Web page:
| Introduction|| |
Labor pain and its relief have always been of immense concern for pregnant women, their families, and their health care providers. It has been described to be one of the most distressing agonies in a woman's lifetime. Around 60%–68% of primiparous women describe it as being “unbearable, intolerable, extremely severe, or excruciating.” Notably, labor pain is a complex, subjective, and individual experience, involving pain in abdomen, pelvis, perineum and/or low back. Organically speaking, it is caused by the distension and stretching of fibers from the lower uterine segment, and tearing of tissues in the vagina and perineum in an effort to expel the fetus.
Pain management during labor is an essential part of good obstetric care. There are many methods for alleviation of pain including pharmacological and nonpharmacological methods, the latter being classified into low-resource, medium-resource and high-resource interventions. The most effective methods currently used are neuraxial analgesia (classified under high resource interventions) and opioids. Inhaled or intravenous or epidural or combined-spinal-epidural anesthesia, all of which require a trained anesthetist, advanced monitoring, and optimal facilities, are included in the pharmacological methods. Their availability is limited in most developing countries, including large parts of India. Apart from this, repeated maternal administration of opioids carries significant risks of fetal exposure and potential for neonatal respiratory depression.
Among the various nonpharmacological techniques, the sterile water block (SWB) is one of the very old methods. Halsted in 1884 mentioned water as a local anesthetic when injected intracutaneously. In the 1900s, sterile water injections were used to relieve pain during minor surgeries. It was first used in obstetrics in the 1970s and was a very popular option in Sweden.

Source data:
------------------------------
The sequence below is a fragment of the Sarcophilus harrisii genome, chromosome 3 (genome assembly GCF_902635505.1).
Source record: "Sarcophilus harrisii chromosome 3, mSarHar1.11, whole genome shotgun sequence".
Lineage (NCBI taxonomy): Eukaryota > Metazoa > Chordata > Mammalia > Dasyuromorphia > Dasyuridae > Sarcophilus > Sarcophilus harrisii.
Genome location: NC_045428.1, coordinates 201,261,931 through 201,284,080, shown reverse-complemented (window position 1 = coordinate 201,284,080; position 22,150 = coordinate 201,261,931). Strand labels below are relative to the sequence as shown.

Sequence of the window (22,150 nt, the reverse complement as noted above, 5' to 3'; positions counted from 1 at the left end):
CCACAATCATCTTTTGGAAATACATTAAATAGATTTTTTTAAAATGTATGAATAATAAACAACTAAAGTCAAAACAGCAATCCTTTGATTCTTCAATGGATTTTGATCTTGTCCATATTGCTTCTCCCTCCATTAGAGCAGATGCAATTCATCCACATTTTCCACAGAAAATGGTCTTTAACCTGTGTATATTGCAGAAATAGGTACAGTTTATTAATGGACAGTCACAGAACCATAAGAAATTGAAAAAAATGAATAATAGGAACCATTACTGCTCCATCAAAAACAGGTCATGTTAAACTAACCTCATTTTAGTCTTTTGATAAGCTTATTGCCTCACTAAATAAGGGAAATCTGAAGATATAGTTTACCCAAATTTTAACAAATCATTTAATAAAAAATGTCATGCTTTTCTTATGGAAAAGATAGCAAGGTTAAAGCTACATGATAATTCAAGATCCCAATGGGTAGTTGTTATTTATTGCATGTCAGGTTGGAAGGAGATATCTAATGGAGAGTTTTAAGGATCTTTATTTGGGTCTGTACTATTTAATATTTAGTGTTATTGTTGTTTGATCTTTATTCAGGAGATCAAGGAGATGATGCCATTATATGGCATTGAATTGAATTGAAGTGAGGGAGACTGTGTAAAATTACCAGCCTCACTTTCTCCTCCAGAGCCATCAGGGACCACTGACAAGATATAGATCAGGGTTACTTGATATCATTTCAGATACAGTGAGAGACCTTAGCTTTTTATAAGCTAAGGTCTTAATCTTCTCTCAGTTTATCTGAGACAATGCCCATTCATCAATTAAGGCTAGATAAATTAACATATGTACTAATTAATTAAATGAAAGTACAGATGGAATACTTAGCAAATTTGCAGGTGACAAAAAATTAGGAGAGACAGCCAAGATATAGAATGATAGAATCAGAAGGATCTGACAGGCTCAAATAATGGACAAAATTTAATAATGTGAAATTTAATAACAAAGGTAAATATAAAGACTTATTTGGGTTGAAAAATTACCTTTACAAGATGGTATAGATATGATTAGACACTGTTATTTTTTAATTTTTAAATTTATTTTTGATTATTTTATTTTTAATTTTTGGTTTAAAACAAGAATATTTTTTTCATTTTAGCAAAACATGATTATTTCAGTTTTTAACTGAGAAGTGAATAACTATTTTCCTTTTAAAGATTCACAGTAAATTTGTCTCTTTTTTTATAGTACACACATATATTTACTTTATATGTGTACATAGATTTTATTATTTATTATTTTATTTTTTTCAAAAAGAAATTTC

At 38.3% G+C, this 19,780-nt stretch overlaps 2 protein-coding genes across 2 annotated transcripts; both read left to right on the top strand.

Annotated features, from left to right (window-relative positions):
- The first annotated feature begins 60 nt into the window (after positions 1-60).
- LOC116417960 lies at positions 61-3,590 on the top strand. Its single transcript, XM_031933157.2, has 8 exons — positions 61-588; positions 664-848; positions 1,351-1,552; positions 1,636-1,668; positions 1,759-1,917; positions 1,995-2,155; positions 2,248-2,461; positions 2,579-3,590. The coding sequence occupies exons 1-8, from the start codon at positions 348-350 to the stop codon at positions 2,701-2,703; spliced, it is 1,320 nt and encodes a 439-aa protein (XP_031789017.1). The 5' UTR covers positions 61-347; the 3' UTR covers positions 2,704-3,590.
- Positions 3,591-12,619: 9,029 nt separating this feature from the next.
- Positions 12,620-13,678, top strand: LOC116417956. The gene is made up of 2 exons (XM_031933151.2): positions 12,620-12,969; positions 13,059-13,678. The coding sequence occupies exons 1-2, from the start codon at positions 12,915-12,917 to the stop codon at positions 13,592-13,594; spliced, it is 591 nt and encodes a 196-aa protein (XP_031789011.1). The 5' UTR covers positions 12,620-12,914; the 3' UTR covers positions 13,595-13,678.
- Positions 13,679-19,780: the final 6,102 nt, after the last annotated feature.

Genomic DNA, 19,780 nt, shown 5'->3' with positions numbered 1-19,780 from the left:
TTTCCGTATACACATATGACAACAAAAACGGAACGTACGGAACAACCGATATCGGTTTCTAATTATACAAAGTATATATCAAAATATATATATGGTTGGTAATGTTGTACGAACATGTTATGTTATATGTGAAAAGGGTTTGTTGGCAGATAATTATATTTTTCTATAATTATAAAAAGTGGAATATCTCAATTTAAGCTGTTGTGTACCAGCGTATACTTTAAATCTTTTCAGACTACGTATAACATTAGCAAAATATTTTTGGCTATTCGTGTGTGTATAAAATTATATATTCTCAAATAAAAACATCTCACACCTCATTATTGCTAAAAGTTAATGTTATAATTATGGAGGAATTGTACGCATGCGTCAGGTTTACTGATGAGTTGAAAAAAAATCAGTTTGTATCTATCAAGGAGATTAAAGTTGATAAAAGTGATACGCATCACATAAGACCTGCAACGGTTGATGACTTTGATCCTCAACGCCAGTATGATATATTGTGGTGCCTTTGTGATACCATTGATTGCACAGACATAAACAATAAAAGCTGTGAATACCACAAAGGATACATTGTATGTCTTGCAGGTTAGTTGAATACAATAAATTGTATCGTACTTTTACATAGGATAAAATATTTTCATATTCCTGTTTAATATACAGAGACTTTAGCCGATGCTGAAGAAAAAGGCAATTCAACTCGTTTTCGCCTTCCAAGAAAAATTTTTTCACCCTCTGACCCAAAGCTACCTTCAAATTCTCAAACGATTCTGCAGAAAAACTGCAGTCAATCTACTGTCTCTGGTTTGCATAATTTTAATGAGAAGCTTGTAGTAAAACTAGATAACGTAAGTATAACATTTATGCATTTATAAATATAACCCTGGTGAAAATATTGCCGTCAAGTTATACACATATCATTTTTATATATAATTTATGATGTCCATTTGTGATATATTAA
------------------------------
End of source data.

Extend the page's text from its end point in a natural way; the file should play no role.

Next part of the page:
Childbirth can be divided into three stages; the first stage of labor starts from the onset of true labor pain and ends with full dilatation of the cervix (8–10 cm). The second stage from cervical dilatation to delivery of the baby and the third stage is the delivery of the placenta. At the beginning of the 1st stage of labor, the pain is assigned to segments T11 and T12; moderate intensity, diffusely located visceral pain. By the end of this stage, the pain is assigned to segments T10 and L1 and becomes more severe in nature. Stretching of the uterus and cervix during childbirth lead to stimulation of afferent neurons which ends in the dorsal horns of spinal segments of T10-L1. The skin area, supplied by these spinal segments that receive the stimuli, may experience severe pain in the back and/or groin called as referred (transmitted) pain.,
During the descent of presenting part into the vagina, the pain is predominantly somatic and combined with visceral pain from the uterine contractions. The mechanism of pain relief following intra-cutaneous sterile water injection is described as counter-irritation, by which localized pain felt in one part of the body may be relieved by irritating the skin in the same dermatomal distribution. Intradermal water block causes distention and stretching of the tissue, intense stimulation of trigger points resulting in a paralyzing effect on the nerve fiber function, the more distended tissues, the better the analgesia.” based on gate control theory. Furthermore, distension of skin is thought to cause stimulation of nociceptors and mechanoreceptors.